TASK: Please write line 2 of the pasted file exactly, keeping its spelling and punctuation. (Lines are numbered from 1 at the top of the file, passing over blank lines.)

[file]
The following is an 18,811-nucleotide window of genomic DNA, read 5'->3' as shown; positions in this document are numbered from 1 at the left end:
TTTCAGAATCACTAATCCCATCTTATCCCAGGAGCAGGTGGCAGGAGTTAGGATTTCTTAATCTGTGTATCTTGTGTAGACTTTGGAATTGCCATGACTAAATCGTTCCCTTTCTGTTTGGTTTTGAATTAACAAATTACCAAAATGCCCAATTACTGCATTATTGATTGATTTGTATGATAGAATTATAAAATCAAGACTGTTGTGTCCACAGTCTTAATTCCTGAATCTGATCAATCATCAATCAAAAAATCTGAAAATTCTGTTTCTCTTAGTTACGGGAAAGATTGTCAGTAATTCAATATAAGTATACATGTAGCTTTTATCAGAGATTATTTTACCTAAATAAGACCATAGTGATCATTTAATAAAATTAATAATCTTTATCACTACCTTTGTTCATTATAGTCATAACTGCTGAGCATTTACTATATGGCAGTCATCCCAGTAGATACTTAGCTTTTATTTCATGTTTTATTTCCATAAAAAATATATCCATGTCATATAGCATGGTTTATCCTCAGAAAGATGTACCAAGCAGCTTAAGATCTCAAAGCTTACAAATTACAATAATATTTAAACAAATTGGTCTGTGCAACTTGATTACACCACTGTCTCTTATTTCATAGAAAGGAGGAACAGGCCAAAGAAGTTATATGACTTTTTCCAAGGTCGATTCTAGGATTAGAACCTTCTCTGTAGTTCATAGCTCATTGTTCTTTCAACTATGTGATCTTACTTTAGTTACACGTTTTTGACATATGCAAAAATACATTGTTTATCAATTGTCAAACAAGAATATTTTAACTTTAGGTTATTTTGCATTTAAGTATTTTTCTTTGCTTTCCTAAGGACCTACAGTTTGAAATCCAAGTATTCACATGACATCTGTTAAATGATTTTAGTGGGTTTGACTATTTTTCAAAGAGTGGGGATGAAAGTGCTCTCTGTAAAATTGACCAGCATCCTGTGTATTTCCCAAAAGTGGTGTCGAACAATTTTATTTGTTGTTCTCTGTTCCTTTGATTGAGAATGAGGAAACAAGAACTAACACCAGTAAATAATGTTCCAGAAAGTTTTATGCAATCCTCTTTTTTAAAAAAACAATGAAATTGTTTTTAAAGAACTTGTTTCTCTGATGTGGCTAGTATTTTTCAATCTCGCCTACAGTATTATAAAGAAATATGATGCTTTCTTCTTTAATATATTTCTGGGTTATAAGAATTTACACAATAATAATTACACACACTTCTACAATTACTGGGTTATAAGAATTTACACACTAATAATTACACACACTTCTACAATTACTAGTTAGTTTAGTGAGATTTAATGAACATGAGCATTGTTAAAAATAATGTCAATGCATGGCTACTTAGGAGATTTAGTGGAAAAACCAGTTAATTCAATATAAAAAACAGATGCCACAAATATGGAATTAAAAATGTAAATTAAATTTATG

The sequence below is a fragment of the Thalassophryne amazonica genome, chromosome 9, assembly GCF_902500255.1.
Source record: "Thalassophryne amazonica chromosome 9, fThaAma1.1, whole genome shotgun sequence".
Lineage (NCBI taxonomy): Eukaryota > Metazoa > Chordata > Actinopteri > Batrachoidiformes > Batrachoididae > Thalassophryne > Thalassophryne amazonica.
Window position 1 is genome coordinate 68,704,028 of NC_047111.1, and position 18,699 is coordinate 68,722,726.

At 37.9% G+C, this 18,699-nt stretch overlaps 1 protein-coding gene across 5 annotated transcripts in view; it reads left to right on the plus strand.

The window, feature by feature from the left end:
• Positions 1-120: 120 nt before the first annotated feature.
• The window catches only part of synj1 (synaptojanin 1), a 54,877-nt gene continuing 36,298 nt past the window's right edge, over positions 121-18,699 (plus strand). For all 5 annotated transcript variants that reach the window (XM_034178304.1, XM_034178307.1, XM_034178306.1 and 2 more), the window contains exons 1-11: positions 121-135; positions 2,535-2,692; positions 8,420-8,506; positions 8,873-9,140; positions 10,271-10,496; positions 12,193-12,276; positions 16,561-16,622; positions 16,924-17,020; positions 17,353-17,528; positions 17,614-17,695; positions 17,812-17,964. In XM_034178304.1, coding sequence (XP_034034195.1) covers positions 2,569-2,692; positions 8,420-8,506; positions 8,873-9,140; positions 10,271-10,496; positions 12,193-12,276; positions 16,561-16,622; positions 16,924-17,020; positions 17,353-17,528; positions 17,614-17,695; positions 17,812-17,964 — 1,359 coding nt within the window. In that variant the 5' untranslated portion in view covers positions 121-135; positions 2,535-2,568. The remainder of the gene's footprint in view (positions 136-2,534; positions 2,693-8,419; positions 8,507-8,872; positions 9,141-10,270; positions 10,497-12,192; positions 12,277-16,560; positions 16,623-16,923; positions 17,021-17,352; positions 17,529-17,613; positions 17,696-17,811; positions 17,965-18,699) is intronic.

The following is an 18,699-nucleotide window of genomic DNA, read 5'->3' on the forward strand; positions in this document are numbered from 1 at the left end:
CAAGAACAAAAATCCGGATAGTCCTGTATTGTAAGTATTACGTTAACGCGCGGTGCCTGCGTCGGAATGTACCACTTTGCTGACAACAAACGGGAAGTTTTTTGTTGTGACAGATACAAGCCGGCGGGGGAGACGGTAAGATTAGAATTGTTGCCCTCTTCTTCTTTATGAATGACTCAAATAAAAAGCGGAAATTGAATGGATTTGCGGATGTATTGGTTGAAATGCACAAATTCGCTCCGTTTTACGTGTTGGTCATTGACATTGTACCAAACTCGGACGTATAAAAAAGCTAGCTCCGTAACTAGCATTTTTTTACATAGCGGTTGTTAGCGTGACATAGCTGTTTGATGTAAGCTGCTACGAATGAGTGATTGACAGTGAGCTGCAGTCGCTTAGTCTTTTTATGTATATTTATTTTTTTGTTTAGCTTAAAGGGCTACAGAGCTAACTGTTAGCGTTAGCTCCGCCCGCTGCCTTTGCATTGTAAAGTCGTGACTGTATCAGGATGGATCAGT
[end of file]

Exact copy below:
TTTCAGAATCACTAATCCCATCTTATCCCAGGAGCAGGTGGCAGGAGTTAGGATTTCTTAATCTGTGTATCTTGTGTAGACTTTGGAATTGCCATGACTAAATCGTTCCCTTTCTGTTTGGTTTTGAATTAACAAATTACCAAAATGCCCAATTACTGCATTATTGATTGATTTGTATGATAGAATTATAAAATCAAGACTGTTGTGTCCACAGTCTTAATTCCTGAATCTGATCAATCATCAATCAAAAAATCTGAAAATTCTGTTTCTCTTAGTTACGGGAAAGATTGTCAGTAATTCAATATAAGTATACATGTAGCTTTTATCAGAGATTATTTTACCTAAATAAGACCATAGTGATCATTTAATAAAATTAATAATCTTTATCACTACCTTTGTTCATTATAGTCATAACTGCTGAGCATTTACTATATGGCAGTCATCCCAGTAGATACTTAGCTTTTATTTCATGTTTTATTTCCATAAAAAATATATCCATGTCATATAGCATGGTTTATCCTCAGAAAGATGTACCAAGCAGCTTAAGATCTCAAAGCTTACAAATTACAATAATATTTAAACAAATTGGTCTGTGCAACTTGATTACACCACTGTCTCTTATTTCATAGAAAGGAGGAACAGGCCAAAGAAGTTATATGACTTTTTCCAAGGTCGATTCTAGGATTAGAACCTTCTCTGTAGTTCATAGCTCATTGTTCTTTCAACTATGTGATCTTACTTTAGTTACACGTTTTTGACATATGCAAAAATACATTGTTTATCAATTGTCAAACAAGAATATTTTAACTTTAGGTTATTTTGCATTTAAGTATTTTTCTTTGCTTTCCTAAGGACCTACAGTTTGAAATCCAAGTATTCACATGACATCTGTTAAATGATTTTAGTGGGTTTGACTATTTTTCAAAGAGTGGGGATGAAAGTGCTCTCTGTAAAATTGACCAGCATCCTGTGTATTTCCCAAAAGTGGTGTCGAACAATTTTATTTGTTGTTCTCTGTTCCTTTGATTGAGAATGAGGAAACAAGAACTAACACCAGTAAATAATGTTCCAGAAAGTTTTATGCAATCCTCTTTTTTAAAAAAACAATGAAATTGTTTTTAAAGAACTTGTTTCTCTGATGTGGCTAGTATTTTTCAATCTCGCCTACAGTATTATAAAGAAATATGATGCTTTCTTCTTTAATATATTTCTGGGTTATAAGAATTTACACAATAATAATTACACACACTTCTACAATTACTGGGTTATAAGAATTTACACACTAATAATTACACACACTTCTACAATTACTAGTTAGTTTAGTGAGATTTAATGAACATGAGCATTGTTAAAAATAATGTCAATGCATGGCTACTTAGGAGATTTAGTGGAAAAACCAGTTAATTCAATATAAAAAACAGATGCCACAAATATGGAATTAAAAATGTAAATTAAATTTATG